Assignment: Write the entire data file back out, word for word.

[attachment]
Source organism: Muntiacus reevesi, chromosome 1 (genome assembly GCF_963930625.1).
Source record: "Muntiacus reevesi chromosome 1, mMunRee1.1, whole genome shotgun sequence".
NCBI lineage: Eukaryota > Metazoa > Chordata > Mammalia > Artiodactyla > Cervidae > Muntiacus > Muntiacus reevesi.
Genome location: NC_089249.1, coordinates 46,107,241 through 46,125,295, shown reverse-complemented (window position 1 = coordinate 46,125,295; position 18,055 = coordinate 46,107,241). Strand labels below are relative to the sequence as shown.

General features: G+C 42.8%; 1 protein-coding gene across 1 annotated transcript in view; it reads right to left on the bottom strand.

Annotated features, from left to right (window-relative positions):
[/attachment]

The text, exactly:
Source organism: Muntiacus reevesi, chromosome 1 (genome assembly GCF_963930625.1).
Source record: "Muntiacus reevesi chromosome 1, mMunRee1.1, whole genome shotgun sequence".
NCBI lineage: Eukaryota > Metazoa > Chordata > Mammalia > Artiodactyla > Cervidae > Muntiacus > Muntiacus reevesi.
Genome location: NC_089249.1, coordinates 46,107,241 through 46,125,295, shown reverse-complemented (window position 1 = coordinate 46,125,295; position 18,055 = coordinate 46,107,241). Strand labels below are relative to the sequence as shown.

General features: G+C 42.8%; 1 protein-coding gene across 1 annotated transcript in view; it reads right to left on the bottom strand.

Annotated features, from left to right (window-relative positions):